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PARIS (AP) — German Chancellor Olaf Scholz met with French President Emmanuel Macron in Paris on Friday as their governments worked to de-escalate tensions between Russia and Ukraine.

The leaders held a joint news conference during Scholz’s first trip abroad following his coalition government’s swearing-in on Wednesday. They said they would meet with Ukrainian President Volodymyr Zelenskyy next week on the sidelines of a European Union summit in Brussels.

“We all view the situation on the Ukrainian border with concern,” Scholz said. “We’re clear that the inviolability of borders in Europe is one of the principles that all in Europe must accept for our common security … This rule goes for everyone.”

Scholz plans to go from France to Brussels to meet with EU and NATO officials. Macron said he and Russian President Vladimir Putin are scheduled to talk next week.

“Our first goal is to avoid any useless tension,” Macron said. “Our will … Europeans and Americans, is to show that we are very vigilant about the situation, but that there must be no escalation, in any way.”

U.S. President Joe Biden this week moved to take a more direct role in diplomacy between Ukraine and Russia. In recent years, France and Germany have played mediator roles in the conflict.

Biden has pressed Putin to pull back a massive Russian troop buildup near Ukraine’s border that has created growing concern in Washington and European capitals, as well as in Ukraine itself.

Macron spoke with Zelenskyy over the phone on Friday, and said France and Germany are determined to preserve Ukraine’s sovereignty and territorial integrity, according to a statement from the French presidency.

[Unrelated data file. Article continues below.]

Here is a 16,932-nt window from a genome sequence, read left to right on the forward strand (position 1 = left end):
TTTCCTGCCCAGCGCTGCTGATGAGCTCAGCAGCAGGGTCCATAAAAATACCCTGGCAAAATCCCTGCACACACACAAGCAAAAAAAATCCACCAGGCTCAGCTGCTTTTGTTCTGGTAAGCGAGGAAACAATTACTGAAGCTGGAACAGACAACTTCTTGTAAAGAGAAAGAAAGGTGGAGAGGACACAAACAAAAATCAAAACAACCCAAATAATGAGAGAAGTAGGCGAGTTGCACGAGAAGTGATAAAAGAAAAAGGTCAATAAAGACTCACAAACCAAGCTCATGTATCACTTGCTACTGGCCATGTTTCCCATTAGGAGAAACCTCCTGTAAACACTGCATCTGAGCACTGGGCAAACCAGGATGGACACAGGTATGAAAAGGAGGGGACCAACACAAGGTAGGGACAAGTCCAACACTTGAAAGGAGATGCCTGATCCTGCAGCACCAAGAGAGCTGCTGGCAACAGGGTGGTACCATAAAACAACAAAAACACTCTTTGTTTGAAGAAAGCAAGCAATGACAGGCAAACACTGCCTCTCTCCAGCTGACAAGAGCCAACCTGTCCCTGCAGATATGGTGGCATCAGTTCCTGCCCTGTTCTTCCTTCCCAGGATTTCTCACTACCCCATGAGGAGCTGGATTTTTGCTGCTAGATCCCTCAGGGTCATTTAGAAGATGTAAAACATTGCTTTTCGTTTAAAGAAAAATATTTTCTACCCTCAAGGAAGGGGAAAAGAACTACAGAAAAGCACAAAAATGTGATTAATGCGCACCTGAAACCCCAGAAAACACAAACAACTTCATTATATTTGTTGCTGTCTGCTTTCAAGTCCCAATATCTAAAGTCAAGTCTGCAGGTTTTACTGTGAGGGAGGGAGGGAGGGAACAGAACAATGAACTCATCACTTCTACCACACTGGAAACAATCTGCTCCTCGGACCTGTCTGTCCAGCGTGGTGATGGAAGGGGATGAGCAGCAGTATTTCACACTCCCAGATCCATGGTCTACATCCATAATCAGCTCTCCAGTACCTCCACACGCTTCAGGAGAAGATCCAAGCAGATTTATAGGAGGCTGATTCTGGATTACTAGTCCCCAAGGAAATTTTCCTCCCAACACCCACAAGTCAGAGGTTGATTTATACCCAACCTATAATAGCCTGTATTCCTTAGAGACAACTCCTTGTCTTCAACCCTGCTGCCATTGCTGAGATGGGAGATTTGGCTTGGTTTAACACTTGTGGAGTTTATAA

Macron and Scholz discussed other bilateral and European issues Friday, including the economic recovery from the COVID-19 pandemic. Macron has made boosting growth and jobs a priority of France’s upcoming six-month EU presidency, which starts in January.

Scholz, who was previously Germany’s finance minister, noted that he and Macron both have tried to show “what is possible in Europe when we work together.” Europe’s 750 billion-euro ($846 billion) pandemic recovery fund “is an emphatic symbol of the possibilities connected with this,” he said.

“And so I am very confident that we can solve the tasks that lie ahead of us — this is about continuing to make possible and maintain the growth that we set on track with the recovery fund, and at the same time providing for solid finances,” Scholz said.

Scholz, a 63-year-old center-left politician, became Germany’s ninth post-World War II chancellor this week, opening a new era for the EU’s most populous nation and largest economy after Angela Merkel’s 16-year tenure.

His government is composed of a coalition of his center-left Social Democrats, the environmentalist Greens and the pro-business Free Democrats.


Moulson contributed from Berlin, Germany